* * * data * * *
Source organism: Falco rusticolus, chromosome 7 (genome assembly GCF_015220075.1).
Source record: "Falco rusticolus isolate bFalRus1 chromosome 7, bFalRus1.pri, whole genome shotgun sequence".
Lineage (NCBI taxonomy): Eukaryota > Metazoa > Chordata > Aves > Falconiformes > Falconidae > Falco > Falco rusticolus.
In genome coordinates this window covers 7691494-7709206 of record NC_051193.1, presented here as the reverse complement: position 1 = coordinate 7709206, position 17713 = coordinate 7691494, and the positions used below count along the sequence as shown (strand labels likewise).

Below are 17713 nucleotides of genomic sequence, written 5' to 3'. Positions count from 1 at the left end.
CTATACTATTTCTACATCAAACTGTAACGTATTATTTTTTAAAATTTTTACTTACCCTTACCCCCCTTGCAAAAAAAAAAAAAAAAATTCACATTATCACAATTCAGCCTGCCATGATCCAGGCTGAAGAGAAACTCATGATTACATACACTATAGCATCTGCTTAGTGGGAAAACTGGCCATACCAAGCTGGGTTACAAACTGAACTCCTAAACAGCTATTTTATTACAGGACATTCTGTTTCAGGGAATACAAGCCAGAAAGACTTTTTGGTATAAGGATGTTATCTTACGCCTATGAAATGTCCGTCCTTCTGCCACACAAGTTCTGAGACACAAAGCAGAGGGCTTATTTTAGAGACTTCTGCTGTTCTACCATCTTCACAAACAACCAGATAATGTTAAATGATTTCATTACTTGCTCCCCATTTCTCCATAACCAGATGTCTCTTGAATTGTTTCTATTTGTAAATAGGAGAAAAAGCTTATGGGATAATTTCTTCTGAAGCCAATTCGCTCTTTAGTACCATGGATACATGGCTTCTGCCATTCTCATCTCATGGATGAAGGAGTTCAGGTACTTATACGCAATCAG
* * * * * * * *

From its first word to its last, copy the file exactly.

Source organism: Falco rusticolus, chromosome 7 (genome assembly GCF_015220075.1).
Source record: "Falco rusticolus isolate bFalRus1 chromosome 7, bFalRus1.pri, whole genome shotgun sequence".
Lineage (NCBI taxonomy): Eukaryota > Metazoa > Chordata > Aves > Falconiformes > Falconidae > Falco > Falco rusticolus.
In genome coordinates this window covers 7691494-7709206 of record NC_051193.1, presented here as the reverse complement: position 1 = coordinate 7709206, position 17713 = coordinate 7691494, and the positions used below count along the sequence as shown (strand labels likewise).

Below are 17713 nucleotides of genomic sequence, written 5' to 3'. Positions count from 1 at the left end.
CTATACTATTTCTACATCAAACTGTAACGTATTATTTTTTAAAATTTTTACTTACCCTTACCCCCCTTGCAAAAAAAAAAAAAAAAATTCACATTATCACAATTCAGCCTGCCATGATCCAGGCTGAAGAGAAACTCATGATTACATACACTATAGCATCTGCTTAGTGGGAAAACTGGCCATACCAAGCTGGGTTACAAACTGAACTCCTAAACAGCTATTTTATTACAGGACATTCTGTTTCAGGGAATACAAGCCAGAAAGACTTTTTGGTATAAGGATGTTATCTTACGCCTATGAAATGTCCGTCCTTCTGCCACACAAGTTCTGAGACACAAAGCAGAGGGCTTATTTTAGAGACTTCTGCTGTTCTACCATCTTCACAAACAACCAGATAATGTTAAATGATTTCATTACTTGCTCCCCATTTCTCCATAACCAGATGTCTCTTGAATTGTTTCTATTTGTAAATAGGAGAAAAAGCTTATGGGATAATTTCTTCTGAAGCCAATTCGCTCTTTAGTACCATGGATACATGGCTTCTGCCATTCTCATCTCATGGATGAAGGAGTTCAGGTACTTATACGCAATCAG